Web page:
by Alicia Belton, FAIA, NOMA, AIA Minnesota President
I’ve been reflecting lately on my untraditional career path in architecture and the role mentorship has played in shaping my life and my work.
I first interned in a small two-person firm, followed by another summer internship for a real estate department at a university. After graduate school, I worked for a Fortune 500 company before starting my own practice. Each of these positions was grounded in the desire to not only gain meaningful work experience but also in the value of having work-life balance in an environment that supported my well-being and growth. Equally important for me was seeing how attention to diversity, inclusion, and equity were implemented in leadership and practice.
Working at these places also provided invaluable experiences in mentorship. Through a formal mentorship program at that Fortune 500 company, I was paired with a female manager who was married with children and not in architecture. The hours she spent with me provided helpful and timely insights, since I was fresh out of school and learning how to manage my own life.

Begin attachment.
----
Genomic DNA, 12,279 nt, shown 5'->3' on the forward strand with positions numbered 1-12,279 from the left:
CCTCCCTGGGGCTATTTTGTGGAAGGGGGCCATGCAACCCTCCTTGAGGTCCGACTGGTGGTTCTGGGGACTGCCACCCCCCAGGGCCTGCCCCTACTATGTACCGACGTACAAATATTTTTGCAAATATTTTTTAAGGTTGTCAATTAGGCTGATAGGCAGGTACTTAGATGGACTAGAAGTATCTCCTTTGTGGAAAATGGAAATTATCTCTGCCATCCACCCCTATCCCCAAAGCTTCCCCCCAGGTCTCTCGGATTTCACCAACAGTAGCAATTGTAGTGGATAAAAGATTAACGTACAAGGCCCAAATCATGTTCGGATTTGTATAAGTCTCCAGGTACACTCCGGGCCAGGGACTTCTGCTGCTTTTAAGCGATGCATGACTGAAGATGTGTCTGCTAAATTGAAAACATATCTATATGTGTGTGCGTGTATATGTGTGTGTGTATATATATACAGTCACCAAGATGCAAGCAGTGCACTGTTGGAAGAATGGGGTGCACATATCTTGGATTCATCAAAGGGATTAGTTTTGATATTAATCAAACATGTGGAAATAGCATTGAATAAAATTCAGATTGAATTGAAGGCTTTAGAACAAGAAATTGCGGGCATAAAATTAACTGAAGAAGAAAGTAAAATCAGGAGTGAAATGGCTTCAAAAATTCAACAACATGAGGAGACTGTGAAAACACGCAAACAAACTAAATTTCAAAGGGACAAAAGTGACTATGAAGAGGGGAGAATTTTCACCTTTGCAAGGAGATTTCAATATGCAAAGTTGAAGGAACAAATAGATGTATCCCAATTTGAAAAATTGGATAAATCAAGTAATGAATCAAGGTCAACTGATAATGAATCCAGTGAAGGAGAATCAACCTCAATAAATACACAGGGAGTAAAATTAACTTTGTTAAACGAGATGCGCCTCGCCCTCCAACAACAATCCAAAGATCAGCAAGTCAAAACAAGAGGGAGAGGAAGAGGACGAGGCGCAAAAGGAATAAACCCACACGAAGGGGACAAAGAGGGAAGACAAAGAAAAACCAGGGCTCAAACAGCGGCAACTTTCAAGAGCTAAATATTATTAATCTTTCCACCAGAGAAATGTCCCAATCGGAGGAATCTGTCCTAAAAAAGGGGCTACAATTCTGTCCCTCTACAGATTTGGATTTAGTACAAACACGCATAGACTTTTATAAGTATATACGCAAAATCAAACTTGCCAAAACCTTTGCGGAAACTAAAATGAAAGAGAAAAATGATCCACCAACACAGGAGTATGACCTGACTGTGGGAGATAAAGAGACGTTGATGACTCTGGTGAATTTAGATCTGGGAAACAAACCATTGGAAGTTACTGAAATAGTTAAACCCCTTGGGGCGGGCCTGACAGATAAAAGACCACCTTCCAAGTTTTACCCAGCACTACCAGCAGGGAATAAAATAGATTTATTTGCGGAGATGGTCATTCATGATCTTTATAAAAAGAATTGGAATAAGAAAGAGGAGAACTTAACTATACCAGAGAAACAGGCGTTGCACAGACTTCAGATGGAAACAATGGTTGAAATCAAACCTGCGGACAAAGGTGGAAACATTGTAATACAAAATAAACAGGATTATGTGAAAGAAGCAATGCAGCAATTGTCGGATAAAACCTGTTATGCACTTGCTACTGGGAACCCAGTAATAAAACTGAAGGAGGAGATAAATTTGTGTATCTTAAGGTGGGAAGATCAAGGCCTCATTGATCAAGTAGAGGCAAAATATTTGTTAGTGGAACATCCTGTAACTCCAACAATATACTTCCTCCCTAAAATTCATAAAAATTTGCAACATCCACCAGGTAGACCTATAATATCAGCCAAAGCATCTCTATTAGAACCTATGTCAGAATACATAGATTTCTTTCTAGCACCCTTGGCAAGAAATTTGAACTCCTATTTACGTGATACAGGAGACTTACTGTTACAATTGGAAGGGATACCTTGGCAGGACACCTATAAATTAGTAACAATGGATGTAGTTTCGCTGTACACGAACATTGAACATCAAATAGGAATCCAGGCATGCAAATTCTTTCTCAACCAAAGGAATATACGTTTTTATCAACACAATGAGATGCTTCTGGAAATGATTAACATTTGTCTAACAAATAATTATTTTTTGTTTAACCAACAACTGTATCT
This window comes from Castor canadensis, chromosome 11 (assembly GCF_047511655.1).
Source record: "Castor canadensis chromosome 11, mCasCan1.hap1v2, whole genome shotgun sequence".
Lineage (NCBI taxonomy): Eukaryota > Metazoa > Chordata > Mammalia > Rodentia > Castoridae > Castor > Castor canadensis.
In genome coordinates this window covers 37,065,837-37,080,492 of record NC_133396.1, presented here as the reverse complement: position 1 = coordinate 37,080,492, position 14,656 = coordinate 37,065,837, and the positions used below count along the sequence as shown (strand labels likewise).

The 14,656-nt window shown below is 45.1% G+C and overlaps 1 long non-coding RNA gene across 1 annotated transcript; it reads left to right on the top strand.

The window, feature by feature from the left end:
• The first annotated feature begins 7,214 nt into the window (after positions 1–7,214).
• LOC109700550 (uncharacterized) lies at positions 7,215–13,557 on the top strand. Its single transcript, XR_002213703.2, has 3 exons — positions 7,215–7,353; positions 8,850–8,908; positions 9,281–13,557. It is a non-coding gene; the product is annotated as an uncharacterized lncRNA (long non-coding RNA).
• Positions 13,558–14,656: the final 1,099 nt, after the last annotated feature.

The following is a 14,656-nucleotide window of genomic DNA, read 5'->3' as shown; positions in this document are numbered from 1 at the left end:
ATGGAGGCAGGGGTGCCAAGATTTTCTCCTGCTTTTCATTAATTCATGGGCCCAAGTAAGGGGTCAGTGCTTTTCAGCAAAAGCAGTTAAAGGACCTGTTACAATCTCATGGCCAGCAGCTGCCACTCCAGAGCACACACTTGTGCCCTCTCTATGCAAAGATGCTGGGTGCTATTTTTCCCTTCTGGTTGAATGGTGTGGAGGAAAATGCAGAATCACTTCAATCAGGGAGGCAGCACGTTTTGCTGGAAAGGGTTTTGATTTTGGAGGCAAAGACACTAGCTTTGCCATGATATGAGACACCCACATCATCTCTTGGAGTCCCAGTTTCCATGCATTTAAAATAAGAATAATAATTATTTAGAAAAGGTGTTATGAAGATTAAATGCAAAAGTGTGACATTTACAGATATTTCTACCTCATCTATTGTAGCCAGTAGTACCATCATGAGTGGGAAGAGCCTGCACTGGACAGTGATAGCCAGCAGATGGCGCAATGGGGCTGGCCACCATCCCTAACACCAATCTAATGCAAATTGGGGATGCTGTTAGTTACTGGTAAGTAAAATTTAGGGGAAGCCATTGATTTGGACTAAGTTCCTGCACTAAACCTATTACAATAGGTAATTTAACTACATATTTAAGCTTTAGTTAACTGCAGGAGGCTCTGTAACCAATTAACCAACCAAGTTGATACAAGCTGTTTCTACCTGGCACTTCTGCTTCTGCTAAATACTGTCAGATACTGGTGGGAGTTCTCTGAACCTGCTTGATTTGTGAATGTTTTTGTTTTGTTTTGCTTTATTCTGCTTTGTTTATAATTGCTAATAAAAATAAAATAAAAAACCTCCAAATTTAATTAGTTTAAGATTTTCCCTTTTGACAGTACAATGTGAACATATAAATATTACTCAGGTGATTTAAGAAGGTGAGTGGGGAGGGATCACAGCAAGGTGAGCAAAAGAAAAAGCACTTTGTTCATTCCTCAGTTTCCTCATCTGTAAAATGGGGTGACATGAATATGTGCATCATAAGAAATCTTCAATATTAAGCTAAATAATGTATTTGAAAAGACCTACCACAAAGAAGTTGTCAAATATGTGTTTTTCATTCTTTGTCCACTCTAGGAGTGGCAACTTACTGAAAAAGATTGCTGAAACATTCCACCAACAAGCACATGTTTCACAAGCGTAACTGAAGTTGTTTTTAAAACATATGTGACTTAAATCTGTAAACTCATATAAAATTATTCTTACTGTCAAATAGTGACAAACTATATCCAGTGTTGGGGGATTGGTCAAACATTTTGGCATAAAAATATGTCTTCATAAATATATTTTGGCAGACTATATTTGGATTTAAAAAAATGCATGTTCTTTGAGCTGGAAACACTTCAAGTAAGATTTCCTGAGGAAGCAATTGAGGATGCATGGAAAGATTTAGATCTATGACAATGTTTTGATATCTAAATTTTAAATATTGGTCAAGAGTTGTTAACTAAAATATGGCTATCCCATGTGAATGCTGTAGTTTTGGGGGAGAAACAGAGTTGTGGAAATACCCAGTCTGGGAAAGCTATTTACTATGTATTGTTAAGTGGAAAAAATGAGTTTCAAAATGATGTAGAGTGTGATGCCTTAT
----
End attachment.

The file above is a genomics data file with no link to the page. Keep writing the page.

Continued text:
Her mentorship inspired me to embrace the responsibility of giving back to others. It led me to find a place within the organization where I could serve; I joined a recruiting team for my alma mater. Although it was early in my career, I recognized that I had practical skills and life lessons to share with those who were beginning their own professional journeys.
Our profession has traditionally practiced a one-way apprenticeship model where the older generation takes the younger generation under their wing. I’m happy to see that there is growing recognition of another way: reciprocal, two-way mentorship.
In fact, at this point in my career, people younger than me tend to be my greatest source of inspiration and learning. Yes, I will be the first to admit that I am technology challenged and my digital-native mentors have taught me a lot. The passionately talented, up-and-coming and ready to change the world design professionals in my life also regularly broaden my knowledge in sustainability and equity.
Professional mentorship is best when we see ourselves as simultaneously mentors and mentees. As we give, we receive. When we learn, we grow. And, together, we create a better profession and a better world in the process.View the May 2022 edition of Matrix.